Shanks won’t run again; Burchett sings for Dolly

Betty Bean
Government/Politics columnist

Circuit Court Clerk Cathy Quist Shanks will not run for re-election in 2018, she told the Shopper News last week.

Shanks, whose job includes running the Civil Sessions and Juvenile courts, will have served 20 years in office by the time Election Day ’18 rolls around. She said she promised her husband, Greg Shanks, in 2014 that this would be her last term, and that she might have come to this decision sooner, if not for some unfinished business – completion of the build-out of Juvenile Court and conversion to “paperless” digital record keeping – that she wanted to complete.

Shanks, who is an attorney, said she chose not to make her decision public at an earlier date because of the stress such an announcement places on the office’s employees, since Tennessee is an “at will” employment state, which makes termination relatively easy.

She said she made her decision to step down long before the recent actions of Criminal Court Clerk Mike Hammond, who hand-delivered a memo to Mayor Tim Burchett on Nov. 8 outlining a plan to merge the two clerks’ offices:

“My recommendation would be to merge my office, the Criminal Court Clerk’s offices, with the Circuit Court Clerk’s offices. Streamlining all these offices under one management and operation will provide a simple and efficient solution for the county,” he said.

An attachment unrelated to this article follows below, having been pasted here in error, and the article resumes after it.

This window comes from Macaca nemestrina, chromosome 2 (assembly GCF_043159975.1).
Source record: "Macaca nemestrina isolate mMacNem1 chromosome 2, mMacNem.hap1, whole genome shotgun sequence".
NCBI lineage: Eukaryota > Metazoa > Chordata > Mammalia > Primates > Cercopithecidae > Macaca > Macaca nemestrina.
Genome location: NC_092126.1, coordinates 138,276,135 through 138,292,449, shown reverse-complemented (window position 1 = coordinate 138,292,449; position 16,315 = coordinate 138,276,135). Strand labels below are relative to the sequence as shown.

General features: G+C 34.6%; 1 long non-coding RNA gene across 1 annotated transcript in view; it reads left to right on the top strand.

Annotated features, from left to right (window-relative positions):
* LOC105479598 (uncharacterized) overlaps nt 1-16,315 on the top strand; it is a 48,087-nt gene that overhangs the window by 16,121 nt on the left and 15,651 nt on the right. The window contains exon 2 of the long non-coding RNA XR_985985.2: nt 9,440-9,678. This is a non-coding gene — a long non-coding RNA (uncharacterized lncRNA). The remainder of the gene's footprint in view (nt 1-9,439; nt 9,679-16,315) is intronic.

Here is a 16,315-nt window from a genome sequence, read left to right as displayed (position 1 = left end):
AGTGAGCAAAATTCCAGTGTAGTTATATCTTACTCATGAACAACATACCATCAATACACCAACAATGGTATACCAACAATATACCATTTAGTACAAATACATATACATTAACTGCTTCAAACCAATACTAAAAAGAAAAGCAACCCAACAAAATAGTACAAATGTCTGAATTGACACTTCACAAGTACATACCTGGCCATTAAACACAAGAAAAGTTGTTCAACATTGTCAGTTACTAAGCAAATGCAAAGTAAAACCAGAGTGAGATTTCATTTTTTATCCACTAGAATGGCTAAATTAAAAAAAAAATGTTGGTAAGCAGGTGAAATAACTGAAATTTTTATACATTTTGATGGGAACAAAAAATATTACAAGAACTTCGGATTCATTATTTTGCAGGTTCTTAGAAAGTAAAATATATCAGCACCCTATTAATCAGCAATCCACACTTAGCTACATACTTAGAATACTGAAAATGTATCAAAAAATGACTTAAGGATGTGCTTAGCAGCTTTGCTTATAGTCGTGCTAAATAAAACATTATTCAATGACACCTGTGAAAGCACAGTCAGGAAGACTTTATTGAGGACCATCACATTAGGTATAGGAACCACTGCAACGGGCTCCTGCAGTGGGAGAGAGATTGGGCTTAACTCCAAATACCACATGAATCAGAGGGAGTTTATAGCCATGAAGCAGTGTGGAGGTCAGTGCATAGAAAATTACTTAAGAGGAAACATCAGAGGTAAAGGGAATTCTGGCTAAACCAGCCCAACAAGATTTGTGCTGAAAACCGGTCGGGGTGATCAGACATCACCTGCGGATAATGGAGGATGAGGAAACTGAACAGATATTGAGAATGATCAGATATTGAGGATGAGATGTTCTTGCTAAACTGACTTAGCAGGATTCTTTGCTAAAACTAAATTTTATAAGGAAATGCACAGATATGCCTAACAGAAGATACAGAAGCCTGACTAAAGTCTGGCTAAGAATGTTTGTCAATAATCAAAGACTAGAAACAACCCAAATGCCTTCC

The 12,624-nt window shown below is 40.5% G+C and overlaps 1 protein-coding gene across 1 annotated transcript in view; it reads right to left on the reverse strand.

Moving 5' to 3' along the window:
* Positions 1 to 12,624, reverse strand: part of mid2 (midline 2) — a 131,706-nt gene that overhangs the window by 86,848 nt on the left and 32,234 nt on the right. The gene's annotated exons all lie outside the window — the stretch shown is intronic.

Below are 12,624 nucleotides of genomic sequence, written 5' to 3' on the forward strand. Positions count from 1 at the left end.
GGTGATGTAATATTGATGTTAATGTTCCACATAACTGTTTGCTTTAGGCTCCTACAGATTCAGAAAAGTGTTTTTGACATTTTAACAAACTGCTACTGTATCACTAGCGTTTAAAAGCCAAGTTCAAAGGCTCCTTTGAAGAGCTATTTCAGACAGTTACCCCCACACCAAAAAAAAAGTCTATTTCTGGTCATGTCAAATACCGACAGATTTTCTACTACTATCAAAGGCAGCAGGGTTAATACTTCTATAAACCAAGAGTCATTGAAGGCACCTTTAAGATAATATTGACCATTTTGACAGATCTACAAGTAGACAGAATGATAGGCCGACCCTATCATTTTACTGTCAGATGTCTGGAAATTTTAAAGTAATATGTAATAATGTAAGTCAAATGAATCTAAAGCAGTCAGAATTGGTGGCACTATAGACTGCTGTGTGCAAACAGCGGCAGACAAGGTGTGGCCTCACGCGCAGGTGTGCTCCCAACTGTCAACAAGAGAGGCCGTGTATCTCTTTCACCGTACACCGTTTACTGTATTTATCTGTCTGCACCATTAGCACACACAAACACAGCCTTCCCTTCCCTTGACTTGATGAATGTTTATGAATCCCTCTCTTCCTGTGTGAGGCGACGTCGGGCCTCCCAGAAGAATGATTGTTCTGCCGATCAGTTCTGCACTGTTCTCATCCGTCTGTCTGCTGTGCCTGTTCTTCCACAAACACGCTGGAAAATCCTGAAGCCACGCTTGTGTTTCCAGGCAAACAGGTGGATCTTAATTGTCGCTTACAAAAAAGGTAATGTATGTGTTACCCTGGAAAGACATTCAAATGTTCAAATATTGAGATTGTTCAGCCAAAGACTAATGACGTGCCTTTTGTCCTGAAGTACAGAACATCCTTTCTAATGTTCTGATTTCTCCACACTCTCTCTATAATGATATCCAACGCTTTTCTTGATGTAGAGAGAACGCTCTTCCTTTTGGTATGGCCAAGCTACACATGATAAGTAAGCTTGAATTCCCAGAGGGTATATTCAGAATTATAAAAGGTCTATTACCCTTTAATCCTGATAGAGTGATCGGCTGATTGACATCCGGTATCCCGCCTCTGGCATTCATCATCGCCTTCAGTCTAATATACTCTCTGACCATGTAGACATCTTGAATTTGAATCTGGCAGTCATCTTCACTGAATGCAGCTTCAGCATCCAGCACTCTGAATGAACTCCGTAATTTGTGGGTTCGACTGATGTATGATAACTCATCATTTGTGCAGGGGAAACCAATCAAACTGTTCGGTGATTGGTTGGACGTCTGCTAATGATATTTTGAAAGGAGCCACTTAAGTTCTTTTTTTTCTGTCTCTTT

But that doesn’t mean Hammond hasn’t ticked her off:

“I’ve never been somebody who dabbles in somebody else’s office,” she said. “The trouble that each day brings is enough. I don’t want to be the sheriff and I don’t want to be the mayor and I don’t want to go down the hall and be the Criminal Court clerk. That’s why this blindsided me,” she said, labeling Hammond’s actions “a typical Knox County power grab.”

She said she’s been thinking about a line from an old Georgia Satellites song:

“Don’t hand me no lines and keep your hands to yourself.”

Burchett sings duet

Tim and Kelly Burchett were in the audience when Dolly Parton brought her Pure & Simple tour to Pigeon Forge just before Thanksgiving. They’re both big Dolly fans, so after the concert they joined the crowd that had queued up to get a chance to meet and greet her.

As he stood there, Burchett said he was thinking about what he was going to say to get her attention. And then he decided not to say a thing. The way to her heart was to sing.

When the Burchetts got close enough to be within earshot, he belted it out:

“Pick up the mornin’ paper when it hits the street. Cas Walker’s prices, they just can’t be beat…”

It worked. At first, Parton refused to believe he was old enough to remember the Farm & Home Hour theme song.

When he finally convinced her, she had him do it again, and she joined him in a duet.

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